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by Drs. Karine Dube and Joseph D. Tucker

How do key stakeholders understand the risks and benefits associated with participating in an HIV remission research study?   This was the core question asked in our team’s research study published in PLoS ONE. Much of HIV remission research to date has focused biomedical science, and with good reason.  There are still many biological hurdles to identifying an HIV cure.

At the same time, people living with HIV (PLWHIV) have an important place in the long journey towards an HIV cure.  During the 1980s, PLWHIV were at the forefront of HIV science, literally re-drawing the framework for how drugs were approved by the United States Food and Drug Administration (FDA). HIV activists have made substantial contributions to HIV science from the earliest moments of the HIV epidemic.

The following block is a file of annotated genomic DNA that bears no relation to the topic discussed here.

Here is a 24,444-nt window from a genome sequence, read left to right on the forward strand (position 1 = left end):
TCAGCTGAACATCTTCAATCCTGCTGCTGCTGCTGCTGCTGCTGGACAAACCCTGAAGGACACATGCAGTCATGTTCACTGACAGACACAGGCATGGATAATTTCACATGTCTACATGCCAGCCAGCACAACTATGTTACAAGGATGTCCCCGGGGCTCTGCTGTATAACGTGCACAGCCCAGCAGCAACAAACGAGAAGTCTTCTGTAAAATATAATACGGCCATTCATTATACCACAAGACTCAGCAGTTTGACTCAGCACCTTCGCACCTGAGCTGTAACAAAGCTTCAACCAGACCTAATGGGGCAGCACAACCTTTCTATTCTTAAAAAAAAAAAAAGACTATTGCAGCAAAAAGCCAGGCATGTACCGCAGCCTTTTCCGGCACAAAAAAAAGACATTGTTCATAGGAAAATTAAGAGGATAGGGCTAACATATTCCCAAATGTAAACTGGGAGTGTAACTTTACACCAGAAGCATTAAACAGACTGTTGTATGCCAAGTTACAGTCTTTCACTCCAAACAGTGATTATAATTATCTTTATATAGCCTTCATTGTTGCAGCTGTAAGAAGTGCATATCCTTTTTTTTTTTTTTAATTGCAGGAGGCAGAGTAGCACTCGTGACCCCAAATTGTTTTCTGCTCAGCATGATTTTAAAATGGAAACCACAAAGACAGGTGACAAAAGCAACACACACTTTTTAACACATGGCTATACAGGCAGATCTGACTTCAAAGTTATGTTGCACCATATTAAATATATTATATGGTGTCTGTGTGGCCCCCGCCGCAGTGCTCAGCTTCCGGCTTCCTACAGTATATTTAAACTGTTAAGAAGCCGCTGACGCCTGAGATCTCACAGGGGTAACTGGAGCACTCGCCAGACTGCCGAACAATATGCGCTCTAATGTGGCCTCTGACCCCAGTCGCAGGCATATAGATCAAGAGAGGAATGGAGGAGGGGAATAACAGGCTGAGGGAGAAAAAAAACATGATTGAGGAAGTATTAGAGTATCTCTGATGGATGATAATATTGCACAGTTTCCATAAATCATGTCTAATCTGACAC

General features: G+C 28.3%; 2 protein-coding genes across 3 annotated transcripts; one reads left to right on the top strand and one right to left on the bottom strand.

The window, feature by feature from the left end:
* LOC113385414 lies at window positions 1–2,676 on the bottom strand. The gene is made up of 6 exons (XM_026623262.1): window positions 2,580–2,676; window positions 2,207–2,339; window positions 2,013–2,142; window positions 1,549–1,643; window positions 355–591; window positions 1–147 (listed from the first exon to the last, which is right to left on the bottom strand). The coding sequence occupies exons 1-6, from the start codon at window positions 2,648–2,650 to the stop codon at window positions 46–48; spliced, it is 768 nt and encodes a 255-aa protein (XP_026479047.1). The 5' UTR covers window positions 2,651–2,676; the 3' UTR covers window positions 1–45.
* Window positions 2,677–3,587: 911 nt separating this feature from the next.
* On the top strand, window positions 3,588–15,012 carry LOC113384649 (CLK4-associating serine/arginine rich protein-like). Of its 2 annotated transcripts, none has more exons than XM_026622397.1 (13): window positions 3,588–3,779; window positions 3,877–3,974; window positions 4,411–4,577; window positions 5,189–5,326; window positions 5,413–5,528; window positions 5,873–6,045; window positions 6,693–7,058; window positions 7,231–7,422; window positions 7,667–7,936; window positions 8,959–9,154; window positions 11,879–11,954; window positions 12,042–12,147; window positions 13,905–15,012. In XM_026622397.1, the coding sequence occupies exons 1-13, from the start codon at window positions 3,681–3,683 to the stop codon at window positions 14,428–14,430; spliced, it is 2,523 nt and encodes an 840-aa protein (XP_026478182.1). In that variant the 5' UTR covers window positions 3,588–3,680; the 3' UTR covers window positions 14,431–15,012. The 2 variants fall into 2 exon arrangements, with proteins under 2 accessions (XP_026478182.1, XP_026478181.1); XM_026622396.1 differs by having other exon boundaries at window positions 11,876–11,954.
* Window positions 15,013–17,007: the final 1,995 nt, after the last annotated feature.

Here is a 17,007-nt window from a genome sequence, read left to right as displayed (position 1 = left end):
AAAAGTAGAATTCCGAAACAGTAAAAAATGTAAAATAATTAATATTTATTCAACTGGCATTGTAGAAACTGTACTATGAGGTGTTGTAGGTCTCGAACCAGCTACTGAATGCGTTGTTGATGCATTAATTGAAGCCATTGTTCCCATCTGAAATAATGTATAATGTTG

Bringing this long tradition forward to the present, the research study examined PLWHIV’s perspectives on the risks and benefits of taking part in HIV remission research.  The qualitative study interviewed 36 individuals, including people living with HIV (PLWHIV), biomedical cure researchers, policy makers, and bioethicists. One of the four main themes identified in this research study was that PLWHIV needed more information about the state of HIV cure research.  One of the participants noted, “All I see is benefits in the search for a cure.” This suggests the need for further community engagement activities related to HIV cure and remission science.

Further community-based activities and research are needed to bridge the gap between scientists and the communities they serve.


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